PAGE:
GET SOCIAL 
SHOP NOW AT:
WRANGLER.COM

Lane’s Last Ride

by Charlie Coon

Joe Frost and I chatted at the College National Finals Rodeo in Casper last month a few days before he was crowned national champion bull rider. While we spoke of the present-day my thoughts drifted back to 1989 when I walked up some steps behind the chutes in Cheyenne and ran into a cousin of Joe’s he would never know. Lane Frost was heading down the stairs with a couple of cohorts. He looked tired and didn’t wear his usual ear-to-ear smile but other than that the lanky world champion bull rider from Oklahoma seemed fine. I nodded and said ‘good to see you Lane.’ He responded in kind and kindly, as always.

It was the final Sunday of ‘The Daddy of ‘Em All’ and few, if any, have compared. The legendary bareback rider Bruce Ford flailed out on the maiden bareback voyage of Khadafy Skoal – a horse that would one day earn a spot in the ProRodeo Hall of Fame. Ford and Khadafy won the bareback riding.

A bucking bull like no other that had never been ridden to the whistle, would be, and Lane Frost was killed.

You sometimes hear the only way for a niche sport like rodeo to gain mainstream popularity is to put a face to it. Lane Frost was our sports’ face in the mid-1980s. NBC’s George Michael brought his nationally televised “Sports Machine” to Cheyenne every year in those days. He and his wife Pat loved horses and rodeo. George loved Lane Frost and so Lane was on national television regularly talking bull riding and rodeo. (George Michael died in 2009)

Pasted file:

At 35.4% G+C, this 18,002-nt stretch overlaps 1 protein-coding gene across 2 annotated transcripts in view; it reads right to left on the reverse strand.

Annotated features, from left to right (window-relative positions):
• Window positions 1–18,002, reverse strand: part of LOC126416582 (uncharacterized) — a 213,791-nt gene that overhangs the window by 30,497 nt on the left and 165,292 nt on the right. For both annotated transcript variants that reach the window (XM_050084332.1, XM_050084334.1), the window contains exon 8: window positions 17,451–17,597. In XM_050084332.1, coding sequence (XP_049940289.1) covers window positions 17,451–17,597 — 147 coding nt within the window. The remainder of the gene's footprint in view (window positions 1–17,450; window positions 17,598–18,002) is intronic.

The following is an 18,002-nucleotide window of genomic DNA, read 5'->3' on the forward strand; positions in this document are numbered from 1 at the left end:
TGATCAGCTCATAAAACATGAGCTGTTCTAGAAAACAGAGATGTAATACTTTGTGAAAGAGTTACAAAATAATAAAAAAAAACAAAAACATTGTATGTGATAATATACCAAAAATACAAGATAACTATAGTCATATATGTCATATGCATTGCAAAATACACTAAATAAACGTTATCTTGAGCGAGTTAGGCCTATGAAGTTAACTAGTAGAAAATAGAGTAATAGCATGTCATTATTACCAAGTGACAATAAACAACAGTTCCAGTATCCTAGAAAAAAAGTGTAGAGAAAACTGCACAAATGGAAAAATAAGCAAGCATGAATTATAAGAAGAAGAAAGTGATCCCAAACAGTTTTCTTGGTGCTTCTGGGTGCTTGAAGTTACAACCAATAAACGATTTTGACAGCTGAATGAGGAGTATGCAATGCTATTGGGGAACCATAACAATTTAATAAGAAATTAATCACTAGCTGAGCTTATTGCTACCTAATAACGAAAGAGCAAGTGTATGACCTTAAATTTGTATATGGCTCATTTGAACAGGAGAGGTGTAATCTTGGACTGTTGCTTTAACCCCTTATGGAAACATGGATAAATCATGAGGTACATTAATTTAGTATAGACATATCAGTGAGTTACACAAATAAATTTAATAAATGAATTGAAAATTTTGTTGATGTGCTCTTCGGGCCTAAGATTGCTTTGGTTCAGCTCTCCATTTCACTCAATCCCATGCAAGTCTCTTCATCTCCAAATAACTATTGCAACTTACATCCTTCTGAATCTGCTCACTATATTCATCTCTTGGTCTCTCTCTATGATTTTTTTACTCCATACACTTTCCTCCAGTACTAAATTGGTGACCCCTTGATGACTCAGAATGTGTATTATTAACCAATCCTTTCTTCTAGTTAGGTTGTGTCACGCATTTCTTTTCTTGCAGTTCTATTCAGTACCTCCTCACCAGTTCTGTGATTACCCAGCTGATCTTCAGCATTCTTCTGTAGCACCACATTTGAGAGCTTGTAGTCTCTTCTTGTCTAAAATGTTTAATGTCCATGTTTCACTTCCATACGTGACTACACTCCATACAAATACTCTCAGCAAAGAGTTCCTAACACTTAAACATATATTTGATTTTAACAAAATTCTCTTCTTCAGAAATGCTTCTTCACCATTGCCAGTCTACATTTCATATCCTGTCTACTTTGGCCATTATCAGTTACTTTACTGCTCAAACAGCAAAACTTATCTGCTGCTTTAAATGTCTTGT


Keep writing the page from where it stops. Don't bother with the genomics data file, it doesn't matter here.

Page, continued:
It is presumptuous to say there won’t ever be another face that becomes ProRodeo’s leading entrée to a national audience of potential fans. After all you’d have to say Ty Murray has made considerable inroads. It is completely true however to say there will never be another Lane Frost. We’d like to share this video tribute:

Being a writer means you have to put words on paper. Maybe someone else will read them one day but that doesn’t matter. A writer has to write. Here’s a verse from a poem called ‘Lane’s Last Ride’ I stowed in a drawer the last 25 years:

When word came back that Lane had died, I went out to be alone.

The great Mr. T stood by himself. It was the first day he’d been rode.

I said, “Ole T, Lane died today, not long after you lost your race.”

Then that bull he blinked his eyes and two tears ran down his face.